Peter Costello

Media Transcripts

Climate change, drought, Murray Darling Basin, Managed Investment Schemes, emissions trading schemes, Australian economy, refugee exchanges - Interview with Jon Faine, 774 ABC

Interview with Jon Faine
774 ABC

Friday, 20 April 2007
8.35am

SUBJECTS: Climate change, drought, Murray Darling Basin, Managed Investment Schemes, emissions trading schemes, Australian economy, refugee exchanges

FAINE:

Peter Costello is the Member for Higgins in the Federal Parliament and the Federal Treasurer in John Howard’s Government, he is just back from overseas visits to the people who decide about the global economy.  But it is Peter Costello who looks after the Australian economy as Federal Treasurer.  Peter Costello, welcome back to the studio.

TREASURER:

Thanks very much Jon.

FAINE:

Do you believe in global warming and climate change?

TREASURER:

Yes, I think there is evidence that climate change is occurring and I think there is evidence that human activity is contributing to it.

FAINE:

That puts you at odds with the Prime Minister then.

TREASURER:

Well, it’s a very long range thing….

FAINE:

But just in principle the Prime Minister said, he said he is still a sceptic, he still doesn’t think the science is there and the evidence isn’t in.

TREASURER:

I am not sure about that Jon.

FAINE:

I read in the paper today after yesterday’s press conference he was asked the question.

TREASURER:

I think the question might have been does he think this drought is related to climate change and nobody can really answer that question, but I think what you can say is that over a long period of time, let’s say 50 years or 100 years there is evidence that the climate is changing and there is evidence, scientific evidence, that over the next 100 it will probably change by a degree or two as well.

FAINE:

And is that caused by human activity, or do you think that is part of the (inaudible) million year cycle?

TREASURER:

The general consensus of scientific opinion is that it is caused by human activity and I accept that general consensus, yes.

FAINE:

There are those in your party and certainly in the Coalition who would staunchly disagree with you.

TREASURER:

There are some that say there isn’t enough evidence - you are talking about 100 years, you are talking about a degree or two but the international scientific opinion is near unanimous, not quite unanimous, and I agree with the international scientific opinion.

FAINE:

Then how does that belief then, now build in to policies and planning in particular as you’re preparing a budget, this year’s budget, as we reach what now is acknowledged to be a crisis?

TREASURER:

Well, you have got two issues here, you have got the immediate drought which is a crisis and is upon us.  You then have the long term changes of global warming which is a 50 year and 100 year change.  I mean you have got to separate the two out.  We have to have an immediate response to the drought now – which we are doing with the farmers, which are doing with our Murray Darling Basin initiative, a $10 billion initiative.  That has to be done now.  In relation to emissions you are talking about capping emissions, preventing the growth in emissions, over the next 20, 30, 40, 50 years and we have to put in place mechanisms that will deliver that.  But that is a much longer-term matter.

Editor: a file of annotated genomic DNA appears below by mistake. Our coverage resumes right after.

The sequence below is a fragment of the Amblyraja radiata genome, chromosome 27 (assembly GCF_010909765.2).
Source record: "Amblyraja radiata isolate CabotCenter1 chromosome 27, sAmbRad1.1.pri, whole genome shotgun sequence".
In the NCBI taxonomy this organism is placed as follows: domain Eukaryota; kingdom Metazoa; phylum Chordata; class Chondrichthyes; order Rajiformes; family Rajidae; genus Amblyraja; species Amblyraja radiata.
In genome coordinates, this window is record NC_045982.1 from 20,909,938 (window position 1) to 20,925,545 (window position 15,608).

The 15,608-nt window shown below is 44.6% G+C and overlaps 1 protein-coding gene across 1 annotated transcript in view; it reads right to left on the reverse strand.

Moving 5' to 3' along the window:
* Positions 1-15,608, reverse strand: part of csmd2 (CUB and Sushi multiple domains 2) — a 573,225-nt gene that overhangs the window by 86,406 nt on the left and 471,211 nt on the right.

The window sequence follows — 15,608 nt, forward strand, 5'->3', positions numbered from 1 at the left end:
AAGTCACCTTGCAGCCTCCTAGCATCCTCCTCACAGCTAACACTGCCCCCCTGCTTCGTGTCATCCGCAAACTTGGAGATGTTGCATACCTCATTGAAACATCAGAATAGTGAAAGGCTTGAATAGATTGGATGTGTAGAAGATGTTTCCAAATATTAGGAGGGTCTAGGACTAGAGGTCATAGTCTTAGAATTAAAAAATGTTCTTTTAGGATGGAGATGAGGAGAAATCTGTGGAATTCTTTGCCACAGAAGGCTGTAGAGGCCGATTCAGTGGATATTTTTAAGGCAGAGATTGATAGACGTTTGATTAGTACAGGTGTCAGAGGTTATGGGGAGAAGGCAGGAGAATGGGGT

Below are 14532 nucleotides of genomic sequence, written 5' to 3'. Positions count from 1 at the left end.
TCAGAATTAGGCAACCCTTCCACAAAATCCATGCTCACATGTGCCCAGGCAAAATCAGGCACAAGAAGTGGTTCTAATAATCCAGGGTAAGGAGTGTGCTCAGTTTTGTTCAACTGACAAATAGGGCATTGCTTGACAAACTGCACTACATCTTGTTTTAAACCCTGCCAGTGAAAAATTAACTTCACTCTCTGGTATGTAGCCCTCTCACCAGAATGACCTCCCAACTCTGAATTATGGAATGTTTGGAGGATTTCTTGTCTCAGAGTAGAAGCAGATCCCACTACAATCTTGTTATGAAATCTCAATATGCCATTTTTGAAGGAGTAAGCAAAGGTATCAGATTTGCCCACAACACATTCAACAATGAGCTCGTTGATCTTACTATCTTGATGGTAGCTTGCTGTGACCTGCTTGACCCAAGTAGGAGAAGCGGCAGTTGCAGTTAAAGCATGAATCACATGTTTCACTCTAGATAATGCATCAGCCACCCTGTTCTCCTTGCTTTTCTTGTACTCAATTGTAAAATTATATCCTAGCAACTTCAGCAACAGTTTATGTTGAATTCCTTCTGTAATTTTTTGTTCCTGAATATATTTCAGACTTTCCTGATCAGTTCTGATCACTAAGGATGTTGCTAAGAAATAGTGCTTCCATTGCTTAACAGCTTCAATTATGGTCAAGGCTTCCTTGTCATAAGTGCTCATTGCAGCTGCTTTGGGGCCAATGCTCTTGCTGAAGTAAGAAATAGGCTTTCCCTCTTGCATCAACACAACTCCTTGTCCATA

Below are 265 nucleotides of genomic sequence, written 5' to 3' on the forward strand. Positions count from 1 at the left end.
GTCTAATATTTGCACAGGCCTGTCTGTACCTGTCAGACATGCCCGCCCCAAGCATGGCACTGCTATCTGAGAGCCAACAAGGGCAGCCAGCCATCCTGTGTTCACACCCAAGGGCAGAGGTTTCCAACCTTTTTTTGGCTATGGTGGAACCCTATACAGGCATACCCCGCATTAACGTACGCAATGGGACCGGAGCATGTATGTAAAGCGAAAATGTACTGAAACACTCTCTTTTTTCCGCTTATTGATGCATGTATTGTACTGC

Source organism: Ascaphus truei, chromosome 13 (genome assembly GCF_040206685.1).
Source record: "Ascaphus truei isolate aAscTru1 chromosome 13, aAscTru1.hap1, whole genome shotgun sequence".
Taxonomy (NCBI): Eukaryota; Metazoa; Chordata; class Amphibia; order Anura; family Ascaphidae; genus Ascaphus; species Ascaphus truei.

FAINE:

We’ll come to carbon trading which is another issue where opinion is sharply divided but let’s go back to the $10 billion water plan, it is only a billion a year, it is not $10 billion straight away, in the light of yesterday’s announcement are you looking to revise it?

TREASURER:

No.

FAINE:

Bring any of it forward?

TREASURER:

No.

FAINE:

Elevate any of the measures?

TREASURER:

Well, what we will do, what we are doing is giving assistance to farms. That is happening immediately, our assistance is up...

FAINE:

It’s a band-aid over a gaping hole.

TREASURER:

Well, hang on, our assistance is up around $2 billion to farmers.

FAINE:

But how long can you prop them up if this is long term change, then what is the point?

TREASURER:

Well, with farmers what we do is we give them income support.  We pay a farmer unemployment benefits essentially as if they were unemployed to give them income support. It is known as  Exceptional Circumstances.  Our second area of assistance to farmers is interest rate subsidies, so that if they do not have an income coming in, they cannot service their debt, to make sure we give them a subsidy. That is to make sure that farmers have food on their table, that they can hold their properties.  That is immediate.  As I said about $2 billion is already going out under that. 

Now, separately to that is the Murray Darling Basin initiative, which is an initiative designed to make sure you use the water more wisely, and we prevent over-allocation, that is the $10 billion initiative with the Commonwealth Government taking responsibility for Murray Darling Basin.

FAINE:

But at the same time you have got structural change taking place.  All the measures you are talking about are short-term relief efforts, aren’t they, they are not addressing the fundamental shifts that climate change indicates?

TREASURER:

Well, the assistance to farmers, yes is short-term because farmers need to eat, their children need to go to school, that is short-term and immediate.  Longer-term is the question of making sure we get back over-allocation, that we use water more wisely that we don’t have the evaporation and seepage in the system that you are currently doing and that is the 10 year plan.

FAINE: